Packaging costs. Packaging costs you in higher prices and has an ecological impact on the planet. Yet, we continually fall prey to product packaging. Why? Companies pour millions of dollars into market research to develop packaging that will snag consumer dollars. They consult experts who understand the psychological profiles of different types of consumers and they design packaging that appeal to our subconscious needs and desires.
Take a look at the current products you purchase and ask yourself why you buy them. What is it about the product that you love? You do go for products that convey a sense of higher quality? Lower price or value? Does a particular brand of shaving cream make you feel cleaner, more appealing to the opposite sex?
Products are products, but the feelings we derive from using them come from our beliefs about them. And that’s where marketing companies do their tricks. They are very good at tying beliefs to products. Analyze commercials to determine what beliefs the commercial is tying to the product. Sometimes, the product itself is barely mentioned.
Another way companies get your dollar is to vary their product to appeal to different types of consumers. One manufacturer makes four different types of band-aid strips. One is for sporty types who need stretch in the bandage; one is water-proof for those who sweat or swim; another is ouchless for children; while the fourth was heavy duty for, I suppose, construction workers who get owies on the job. In this case, I agree that it’s super to have a bandage that works for your particular lifestyle.
On the other hand, consider the variety of tissues. There are tissues that are scented and unscented, with or without lotion or aloe vera, soft or thick. When I need to blow my nose, I’m not terribly picky about tissues. (Ok, so I’ve resorted to using an old grocery receipt in an emergency so I’m not the best judge…if nose-blowing can be considered an emergency.) Still, sometimes the variety of products can complicate the whole decision-making process when shopping.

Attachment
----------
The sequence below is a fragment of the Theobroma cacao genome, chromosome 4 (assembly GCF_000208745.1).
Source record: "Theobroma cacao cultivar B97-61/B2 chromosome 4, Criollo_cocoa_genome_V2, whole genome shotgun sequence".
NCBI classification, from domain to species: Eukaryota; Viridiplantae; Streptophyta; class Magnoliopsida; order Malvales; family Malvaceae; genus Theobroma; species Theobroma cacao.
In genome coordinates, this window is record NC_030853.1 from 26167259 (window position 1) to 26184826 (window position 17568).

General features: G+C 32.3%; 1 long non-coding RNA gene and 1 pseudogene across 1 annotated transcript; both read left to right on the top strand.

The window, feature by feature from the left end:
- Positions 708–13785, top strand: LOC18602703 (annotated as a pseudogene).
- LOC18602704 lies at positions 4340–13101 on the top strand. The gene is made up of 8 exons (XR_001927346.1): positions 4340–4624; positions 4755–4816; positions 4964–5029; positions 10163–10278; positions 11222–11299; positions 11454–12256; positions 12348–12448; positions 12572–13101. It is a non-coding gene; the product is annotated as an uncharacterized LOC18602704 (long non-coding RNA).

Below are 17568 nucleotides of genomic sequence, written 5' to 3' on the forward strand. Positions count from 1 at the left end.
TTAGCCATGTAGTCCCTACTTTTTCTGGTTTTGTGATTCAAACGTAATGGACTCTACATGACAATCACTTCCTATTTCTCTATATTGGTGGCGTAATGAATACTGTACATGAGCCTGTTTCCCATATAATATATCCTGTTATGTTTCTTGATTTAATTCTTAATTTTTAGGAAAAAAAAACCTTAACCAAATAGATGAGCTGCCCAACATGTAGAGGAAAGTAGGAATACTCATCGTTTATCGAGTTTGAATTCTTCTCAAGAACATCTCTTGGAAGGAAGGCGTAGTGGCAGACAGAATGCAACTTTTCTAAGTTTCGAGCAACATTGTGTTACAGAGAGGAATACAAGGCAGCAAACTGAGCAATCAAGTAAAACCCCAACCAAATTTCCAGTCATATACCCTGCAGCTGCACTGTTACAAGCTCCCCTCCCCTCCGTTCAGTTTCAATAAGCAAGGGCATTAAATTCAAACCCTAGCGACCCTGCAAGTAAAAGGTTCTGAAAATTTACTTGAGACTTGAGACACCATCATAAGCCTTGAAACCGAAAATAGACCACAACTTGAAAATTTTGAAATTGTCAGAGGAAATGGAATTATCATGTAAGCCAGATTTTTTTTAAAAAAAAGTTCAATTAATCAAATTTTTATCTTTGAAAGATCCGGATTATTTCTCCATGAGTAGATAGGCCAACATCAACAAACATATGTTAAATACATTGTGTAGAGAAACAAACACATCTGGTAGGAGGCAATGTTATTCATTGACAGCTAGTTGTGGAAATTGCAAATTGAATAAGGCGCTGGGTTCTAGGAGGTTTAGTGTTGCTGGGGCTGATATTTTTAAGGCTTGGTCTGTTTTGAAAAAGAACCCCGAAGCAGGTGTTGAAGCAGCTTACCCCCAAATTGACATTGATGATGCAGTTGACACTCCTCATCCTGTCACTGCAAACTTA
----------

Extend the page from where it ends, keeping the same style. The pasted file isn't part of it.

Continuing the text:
Before you buy anything, study its true value. Think about how it makes you feel and why. Is it the packaging and marketing that causes you to believe in the product’s image? I have to admit that I have been a victim of product marketing. When my kids were younger, I chose to buy Jiffy peanut butter because I wanted to be a choosy mother who chose Jiff. In my defense, I did like its smooth texture better than Skippy which seemed drier to me, but over the years, I stayed brand loyal and it all began with that silly commercial that tapped my desire to be a good mother.
How you feel about yourself and your life should be determined by you—not be product packaging. Does a person who buys all generic items have less panache than someone who prides herself on buying name brands? Why? We fall into belief traps all the time and become pawns in the game of consumerism—and it helps companies get rich while we fork over the money only for a few fleeting moments of feeling better about ourselves. Be smart and define yourself.